Trump Official Breaks With President, Says There's Still an 'Inexcusable' Problem With Coronavirus Testing

Mick Mulvaney, who serves as the Trump administration's special envoy for Northern Ireland, appeared to break ranks with the president, describing ongoing problems with new coronavirus testing in the U.S. as "inexcusable."

President Donald Trump has repeatedly bragged about testing in the U.S., suggesting it is superior to that of other countries. Trump tweeted last Thursday that "our TESTING is much bigger and better" compared to other countries. The president has previously said the U.S. has "the highest quality test" as well.

But in an op-ed published by CNBC on Monday morning, Mulvaney, who previously served as Trump's acting chief of staff and the director of the Office of Management and Budget, said that testing was still inadequate within the U.S. However, he noted that saying so was not "popular" within "some Republican circles."

"We still have a testing problem in this country," he wrote. "My son was tested recently; we had to wait five to seven days for results. My daughter wanted to get tested before visiting her grandparents, but was told she didn't qualify. That is simply inexcusable at this point in the pandemic."

Trump and Mulvaney
President Donald Trump walks along the West Wing Colonnade Mick Mulvaney before departing from the White House on January 13. In an op-ed published by CNBC on Monday morning, Mulvaney said that coronavirus testing was still inadequate within the U.S. Mark Wilson/Getty

Mulvaney said that a next round of economic stimulus should focus on dealing directly with COVID-19, suggesting that testing needed more funding. He said that more money could be directed by Congress for research, temporary hospital beds or therapeutics to treat the disease caused by the virus. "If we are going to borrow hundreds of billions of dollars, let's do it to treat the cause of our economic illness, not just the symptoms," he wrote.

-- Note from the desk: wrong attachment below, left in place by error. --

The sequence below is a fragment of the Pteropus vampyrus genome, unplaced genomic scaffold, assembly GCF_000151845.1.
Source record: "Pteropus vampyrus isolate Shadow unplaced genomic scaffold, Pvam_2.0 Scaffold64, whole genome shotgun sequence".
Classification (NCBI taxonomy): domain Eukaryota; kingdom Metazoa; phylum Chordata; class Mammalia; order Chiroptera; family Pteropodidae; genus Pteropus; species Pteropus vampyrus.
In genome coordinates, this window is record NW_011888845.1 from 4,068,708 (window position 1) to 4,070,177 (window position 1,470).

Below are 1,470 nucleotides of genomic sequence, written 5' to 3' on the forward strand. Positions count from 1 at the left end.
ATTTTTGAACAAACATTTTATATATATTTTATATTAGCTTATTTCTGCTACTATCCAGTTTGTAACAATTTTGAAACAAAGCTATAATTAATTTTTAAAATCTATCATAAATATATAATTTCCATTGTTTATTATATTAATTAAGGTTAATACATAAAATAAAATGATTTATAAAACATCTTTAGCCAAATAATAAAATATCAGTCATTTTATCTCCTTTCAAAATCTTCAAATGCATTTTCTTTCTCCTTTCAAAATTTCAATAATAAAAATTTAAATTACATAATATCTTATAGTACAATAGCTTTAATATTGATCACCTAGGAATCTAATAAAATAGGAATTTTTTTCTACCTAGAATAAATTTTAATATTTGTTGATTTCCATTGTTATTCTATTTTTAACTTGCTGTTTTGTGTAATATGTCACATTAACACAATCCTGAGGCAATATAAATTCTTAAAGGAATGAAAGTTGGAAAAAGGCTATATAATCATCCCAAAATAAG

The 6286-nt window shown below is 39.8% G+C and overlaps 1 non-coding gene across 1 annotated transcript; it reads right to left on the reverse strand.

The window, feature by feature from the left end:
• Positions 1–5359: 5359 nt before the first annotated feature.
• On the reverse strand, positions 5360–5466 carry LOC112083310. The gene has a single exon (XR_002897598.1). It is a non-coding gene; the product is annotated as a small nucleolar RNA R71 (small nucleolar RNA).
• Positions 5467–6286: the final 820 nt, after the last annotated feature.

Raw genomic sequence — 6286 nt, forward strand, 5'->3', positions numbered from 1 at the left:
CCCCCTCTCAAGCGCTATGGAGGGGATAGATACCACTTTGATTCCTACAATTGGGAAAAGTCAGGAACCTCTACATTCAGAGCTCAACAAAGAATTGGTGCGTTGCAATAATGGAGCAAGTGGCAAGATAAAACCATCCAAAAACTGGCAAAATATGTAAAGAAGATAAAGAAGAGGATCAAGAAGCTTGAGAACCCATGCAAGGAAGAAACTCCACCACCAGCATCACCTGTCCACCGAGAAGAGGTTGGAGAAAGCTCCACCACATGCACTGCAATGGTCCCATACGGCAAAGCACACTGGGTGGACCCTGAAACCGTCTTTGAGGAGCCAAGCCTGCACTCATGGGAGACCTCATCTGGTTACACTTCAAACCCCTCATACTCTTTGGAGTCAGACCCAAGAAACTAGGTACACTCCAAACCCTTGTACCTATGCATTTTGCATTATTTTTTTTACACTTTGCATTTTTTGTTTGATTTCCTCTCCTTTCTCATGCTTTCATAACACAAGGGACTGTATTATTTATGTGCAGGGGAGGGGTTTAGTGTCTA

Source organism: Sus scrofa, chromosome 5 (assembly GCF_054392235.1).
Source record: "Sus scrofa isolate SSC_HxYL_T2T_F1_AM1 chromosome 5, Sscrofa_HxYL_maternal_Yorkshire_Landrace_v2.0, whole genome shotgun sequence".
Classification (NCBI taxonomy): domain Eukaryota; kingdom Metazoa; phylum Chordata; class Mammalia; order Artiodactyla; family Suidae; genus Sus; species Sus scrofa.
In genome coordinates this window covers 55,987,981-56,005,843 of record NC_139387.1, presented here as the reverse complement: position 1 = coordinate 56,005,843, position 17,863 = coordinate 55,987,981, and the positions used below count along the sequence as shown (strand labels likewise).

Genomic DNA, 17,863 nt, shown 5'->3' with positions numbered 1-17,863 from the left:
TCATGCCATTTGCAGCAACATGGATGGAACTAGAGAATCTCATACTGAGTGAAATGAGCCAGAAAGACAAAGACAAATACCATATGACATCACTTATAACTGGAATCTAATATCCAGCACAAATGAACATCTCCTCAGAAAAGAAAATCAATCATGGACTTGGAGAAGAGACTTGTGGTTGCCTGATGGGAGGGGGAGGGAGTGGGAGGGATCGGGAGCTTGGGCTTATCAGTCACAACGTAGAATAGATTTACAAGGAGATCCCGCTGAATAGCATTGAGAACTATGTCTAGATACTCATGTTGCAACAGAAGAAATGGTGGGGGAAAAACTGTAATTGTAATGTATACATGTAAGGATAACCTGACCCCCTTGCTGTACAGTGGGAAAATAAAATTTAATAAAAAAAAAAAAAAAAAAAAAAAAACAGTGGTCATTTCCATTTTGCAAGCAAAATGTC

Newsweek reached out to the White House for comment on Mulvaney's remarks, but it did not respond by the time of publication.

Testing for COVID-19 has been a point of controversy since the early days of the pandemic in the U.S. The Trump administration initially decided against using tests approved by the World Health Organization, choosing instead to have the Centers for Disease Control and Prevention create its own test. However, these initial tests were faulty and were slow to be rolled out, causing significant delays as the virus spread relatively undetected throughout the country.

In March and April, many sick individuals were unable to get tested to confirm or rule out whether they had been infected with the coronavirus. Tests were severely limited and generally only given to the sickest patients or those known to be in contact with an infected individual.

Public health experts have pointed to the shortage in testing as the main reason the outbreak grew dramatically in the U.S., as extremely low testing rates obscured the reality of the rapidly spreading pandemic. Now, even as testing has improved and been ramped up nationwide, many Americans are still struggling to access tests, and results generally take three to four days at a minimum to show results. Meanwhile, infected individuals may continue to spread the virus before they realize they should quarantine to prevent further infections.

The U.S. remains the country with the highest number of coronavirus infections and deaths due to the pandemic. As of Monday morning, the U.S. was home to roughly a quarter of all global confirmed cases and deaths—with more than 3.3 million cases and nearly 135,000 deaths, according to a tracker updated by The New York Times. The U.S. reported its highest single-day increase in new cases on Friday, with 68,241 new infections.